The jury found the Defendant guilty as charged.

In assessing the Defendant's single-issue challenge to his conviction, we note that the right of an accused to a speedy trial is guaranteed him by both our state and federal constitutions. Me. Const. art. I, § 6; U.S. Const.Amend. VI. Just as it is a fundamental rule of appellate procedure to avoid expressing opinions on constitutional questions when some other resolution of the issues renders a constitutional ruling unnecessary, Jackson v. Inhabitants of Town of Searsport, 456 A.2d 852, 854 (Me.), cert. denied, ___ U.S. ___, 104 S. Ct. 95, 78 L. Ed. 2d 101 (1983), a similar policy of judicial restraint moves us to forbear from ruling on federal constitutional issues before consulting our state constitution. State v. Scarborough, N.H., 470 A.2d 909, 913 (1983); State v. Kennedy, 295 Or. 260, 666 P.2d 1316 (1983).[1]

There is no deprivation of an accused's Fourteenth Amendment rights when we determine he has a remedy under our state constitution. It is only when we conclude that his claim under the state constitution fails, therefore, that we must then examine his conviction from a standpoint of federal constitutional law. Linde, First Things First: Rediscovering the States' Bills of Rights, 9 U.Balt.L.Rev. 379, 383 (1980).

Proceeding with that analysis, our state constitution, in Article I, section 6, ordains:

In all criminal prosecutions, the accused shall have a right ... to have a speedy, public and impartial trial....

Prior to the promulgation of the Maine Rules of Criminal Procedure there had been a statute imposing certain time limits with reference to terms of court, 15 M.R.S.A. § 1201, implementing that constitutional guarantee, but that statutory provision was replaced by the more flexible standard of proscribing "unnecessary delay," a test which is embodied in M.R. Crim.P. 48(b). This rule now provides the mechanism for enforcing the constitutional right. See State v. O'Clair, 292 A.2d 186 (Me.1972).

The right to a speedy trial under our Constitution is necessarily a relative matter; whether such a trial has been afforded must be determined from the circumstances of the particular case. See State v. Couture, 156 Me. 231, 245, 163 A.2d 646, 655 (1960).

One such circumstance to be considered is the actual length of the delay. A delay that is conspicuously excessive would in itself be sufficient to violate the speedy trial guarantee, unless the State could establish mitigating circumstances (for example, evidence that the accused himself occasioned the delay). Here, however, little more than one year elapsed between indictment and trial. In this situation in order to prevail on a speedy trial challenge, an accused must be able to point to additional circumstances that indicate the absence of a speedy trial.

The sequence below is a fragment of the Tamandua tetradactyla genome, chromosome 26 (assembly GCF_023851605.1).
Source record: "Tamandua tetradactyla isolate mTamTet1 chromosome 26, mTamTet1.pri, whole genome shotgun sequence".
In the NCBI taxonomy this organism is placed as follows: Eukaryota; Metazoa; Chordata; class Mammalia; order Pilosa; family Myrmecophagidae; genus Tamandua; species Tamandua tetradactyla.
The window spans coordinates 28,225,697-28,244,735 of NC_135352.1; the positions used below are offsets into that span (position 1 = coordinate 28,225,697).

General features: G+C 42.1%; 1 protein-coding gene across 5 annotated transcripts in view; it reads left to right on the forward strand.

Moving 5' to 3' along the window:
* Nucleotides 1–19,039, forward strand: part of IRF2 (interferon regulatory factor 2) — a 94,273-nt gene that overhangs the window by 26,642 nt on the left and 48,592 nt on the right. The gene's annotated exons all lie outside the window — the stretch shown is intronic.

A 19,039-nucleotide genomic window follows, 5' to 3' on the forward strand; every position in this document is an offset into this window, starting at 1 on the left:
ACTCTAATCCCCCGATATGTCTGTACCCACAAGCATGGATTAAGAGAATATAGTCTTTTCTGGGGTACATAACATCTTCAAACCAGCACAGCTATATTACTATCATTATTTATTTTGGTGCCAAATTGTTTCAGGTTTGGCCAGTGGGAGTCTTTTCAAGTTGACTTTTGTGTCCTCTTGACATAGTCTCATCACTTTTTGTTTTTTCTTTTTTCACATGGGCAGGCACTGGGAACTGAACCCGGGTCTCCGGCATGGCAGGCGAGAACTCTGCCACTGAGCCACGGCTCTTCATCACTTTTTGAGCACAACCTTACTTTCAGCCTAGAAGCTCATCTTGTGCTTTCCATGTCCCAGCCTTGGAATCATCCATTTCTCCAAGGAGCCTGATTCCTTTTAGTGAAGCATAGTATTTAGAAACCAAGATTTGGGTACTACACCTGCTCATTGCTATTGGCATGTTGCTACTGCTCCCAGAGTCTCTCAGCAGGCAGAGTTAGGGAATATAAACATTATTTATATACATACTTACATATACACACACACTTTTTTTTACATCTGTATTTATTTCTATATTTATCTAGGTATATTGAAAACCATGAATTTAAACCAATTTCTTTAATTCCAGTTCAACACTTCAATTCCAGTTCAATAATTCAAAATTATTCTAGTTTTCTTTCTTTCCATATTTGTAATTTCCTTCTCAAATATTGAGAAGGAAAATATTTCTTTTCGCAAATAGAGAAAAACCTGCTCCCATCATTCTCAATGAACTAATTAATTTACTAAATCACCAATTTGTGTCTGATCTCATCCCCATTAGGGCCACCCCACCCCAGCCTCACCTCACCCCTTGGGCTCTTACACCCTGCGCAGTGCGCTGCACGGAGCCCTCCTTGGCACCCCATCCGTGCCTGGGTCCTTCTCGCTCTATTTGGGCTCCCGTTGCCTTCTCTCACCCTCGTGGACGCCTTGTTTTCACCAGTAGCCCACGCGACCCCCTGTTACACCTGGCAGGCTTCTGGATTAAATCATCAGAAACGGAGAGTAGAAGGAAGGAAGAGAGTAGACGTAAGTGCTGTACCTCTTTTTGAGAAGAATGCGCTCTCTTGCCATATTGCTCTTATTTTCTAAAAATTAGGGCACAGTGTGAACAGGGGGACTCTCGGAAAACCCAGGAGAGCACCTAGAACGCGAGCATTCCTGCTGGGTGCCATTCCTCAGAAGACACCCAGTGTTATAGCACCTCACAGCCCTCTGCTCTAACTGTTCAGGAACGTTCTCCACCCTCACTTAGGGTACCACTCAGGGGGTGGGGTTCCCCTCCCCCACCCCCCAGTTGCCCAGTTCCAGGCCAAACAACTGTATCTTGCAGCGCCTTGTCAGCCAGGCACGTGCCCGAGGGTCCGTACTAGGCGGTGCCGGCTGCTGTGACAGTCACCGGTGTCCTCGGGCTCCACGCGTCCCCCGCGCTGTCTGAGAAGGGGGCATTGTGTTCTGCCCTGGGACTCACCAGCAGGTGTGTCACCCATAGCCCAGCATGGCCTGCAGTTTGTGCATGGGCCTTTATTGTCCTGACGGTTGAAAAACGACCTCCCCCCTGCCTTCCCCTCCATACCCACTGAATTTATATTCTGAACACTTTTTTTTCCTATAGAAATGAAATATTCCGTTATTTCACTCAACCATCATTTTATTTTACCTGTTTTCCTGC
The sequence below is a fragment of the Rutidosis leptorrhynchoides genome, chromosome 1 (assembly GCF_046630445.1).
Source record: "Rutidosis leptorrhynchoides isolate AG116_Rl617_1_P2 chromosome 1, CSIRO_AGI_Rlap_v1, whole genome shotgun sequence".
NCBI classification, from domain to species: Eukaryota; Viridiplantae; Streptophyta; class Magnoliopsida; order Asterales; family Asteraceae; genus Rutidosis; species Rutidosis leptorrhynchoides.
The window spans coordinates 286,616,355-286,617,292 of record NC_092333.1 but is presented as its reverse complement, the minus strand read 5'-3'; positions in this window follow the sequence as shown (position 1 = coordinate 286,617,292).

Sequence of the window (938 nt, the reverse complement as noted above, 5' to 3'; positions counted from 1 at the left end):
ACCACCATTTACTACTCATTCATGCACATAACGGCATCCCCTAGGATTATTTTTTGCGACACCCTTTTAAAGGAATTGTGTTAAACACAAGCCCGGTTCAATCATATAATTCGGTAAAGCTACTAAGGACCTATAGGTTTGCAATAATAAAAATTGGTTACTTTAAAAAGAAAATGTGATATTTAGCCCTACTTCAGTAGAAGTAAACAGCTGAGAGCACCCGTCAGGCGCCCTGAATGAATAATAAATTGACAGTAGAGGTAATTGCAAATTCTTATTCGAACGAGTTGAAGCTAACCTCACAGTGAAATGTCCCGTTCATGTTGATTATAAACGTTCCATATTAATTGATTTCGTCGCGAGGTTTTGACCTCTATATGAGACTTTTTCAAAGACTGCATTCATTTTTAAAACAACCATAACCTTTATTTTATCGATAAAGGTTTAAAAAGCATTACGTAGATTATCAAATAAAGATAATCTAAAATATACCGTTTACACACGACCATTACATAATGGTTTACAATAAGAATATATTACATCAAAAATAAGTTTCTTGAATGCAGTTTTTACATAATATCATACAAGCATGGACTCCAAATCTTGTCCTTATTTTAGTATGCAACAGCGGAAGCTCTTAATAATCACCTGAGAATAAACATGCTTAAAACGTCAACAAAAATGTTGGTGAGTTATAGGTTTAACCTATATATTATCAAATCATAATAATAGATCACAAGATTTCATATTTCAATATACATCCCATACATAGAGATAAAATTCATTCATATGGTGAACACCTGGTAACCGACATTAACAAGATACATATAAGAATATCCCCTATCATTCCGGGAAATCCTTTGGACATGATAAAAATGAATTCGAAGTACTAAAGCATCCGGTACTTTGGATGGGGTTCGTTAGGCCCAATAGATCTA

This Defendant has presented us with a record inadequate to make out any such circumstances. The Defendant failed to preserve in this record any demand for a speedy trial prior to the motion for dismissal *1151 which he made shortly before trial. He also failed to produce any record of the state of the criminal calendar in Androscoggin County. We thus are left to speculate as to what caused the delay and as to whether it was a normal or an exceptional circumstance.

The Defendant asserts on appeal that he was prejudiced by the alleged delay, but, again, the record fails to bear him out. The Defendant argues that he was hurt in two ways. First, he claims that several of his witnesses were "unavailable" due to the delay. The record in no way lends credence to this assertion.

Second, he claims that some of his witnesses had memory lapses due to the delay. Although three of his witnesses did during cross-examination claim memory lapses, such lapses appear to have been trivial and did not damage the Defendant's case. None of the five witnesses whom he called exhibited any memory problems in their direct testimony. All remembered seeing the complainant being knocked to the ground at the party; all but one testified that they did not notice whether her dress became soiled as a result. It bears emphasis that the witnesses stated that they had not noticed the condition of her dress after her fall, rather than that they could not remember. The Defendant argues that his witnesses' credibility was damaged by their admissions of memory lapses. But any such credibility damage was slight compared with the credibility problems arising from the fact that they had consumed substantial amounts of beer or marijuana, or both, at the time of the events to which their testimony related and from the circumstance that each was a friend of the Defendant.

We conclude that the claim of prejudice to the accused is unsubstantial and speculative.